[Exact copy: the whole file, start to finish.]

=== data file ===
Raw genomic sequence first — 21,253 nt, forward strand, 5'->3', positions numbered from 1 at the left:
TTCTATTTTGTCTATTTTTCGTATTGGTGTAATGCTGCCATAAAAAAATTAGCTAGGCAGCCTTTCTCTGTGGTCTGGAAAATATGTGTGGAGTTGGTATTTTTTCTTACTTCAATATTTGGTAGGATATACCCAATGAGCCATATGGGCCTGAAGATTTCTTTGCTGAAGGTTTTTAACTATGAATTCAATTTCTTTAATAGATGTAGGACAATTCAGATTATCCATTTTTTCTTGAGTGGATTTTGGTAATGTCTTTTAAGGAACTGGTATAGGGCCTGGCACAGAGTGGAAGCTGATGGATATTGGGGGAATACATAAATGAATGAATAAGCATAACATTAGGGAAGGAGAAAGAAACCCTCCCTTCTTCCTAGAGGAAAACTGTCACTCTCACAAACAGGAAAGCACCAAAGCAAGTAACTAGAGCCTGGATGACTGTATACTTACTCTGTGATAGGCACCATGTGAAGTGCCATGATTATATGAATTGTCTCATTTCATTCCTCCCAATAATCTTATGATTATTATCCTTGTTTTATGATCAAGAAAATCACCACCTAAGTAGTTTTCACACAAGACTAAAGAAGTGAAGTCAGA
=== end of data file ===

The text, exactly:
Raw genomic sequence first — 21,253 nt, forward strand, 5'->3', positions numbered from 1 at the left:
TTCTATTTTGTCTATTTTTCGTATTGGTGTAATGCTGCCATAAAAAAATTAGCTAGGCAGCCTTTCTCTGTGGTCTGGAAAATATGTGTGGAGTTGGTATTTTTTCTTACTTCAATATTTGGTAGGATATACCCAATGAGCCATATGGGCCTGAAGATTTCTTTGCTGAAGGTTTTTAACTATGAATTCAATTTCTTTAATAGATGTAGGACAATTCAGATTATCCATTTTTTCTTGAGTGGATTTTGGTAATGTCTTTTAAGGAACTGGTATAGGGCCTGGCACAGAGTGGAAGCTGATGGATATTGGGGGAATACATAAATGAATGAATAAGCATAACATTAGGGAAGGAGAAAGAAACCCTCCCTTCTTCCTAGAGGAAAACTGTCACTCTCACAAACAGGAAAGCACCAAAGCAAGTAACTAGAGCCTGGATGACTGTATACTTACTCTGTGATAGGCACCATGTGAAGTGCCATGATTATATGAATTGTCTCATTTCATTCCTCCCAATAATCTTATGATTATTATCCTTGTTTTATGATCAAGAAAATCACCACCTAAGTAGTTTTCACACAAGACTAAAGAAGTGAAGTCAGA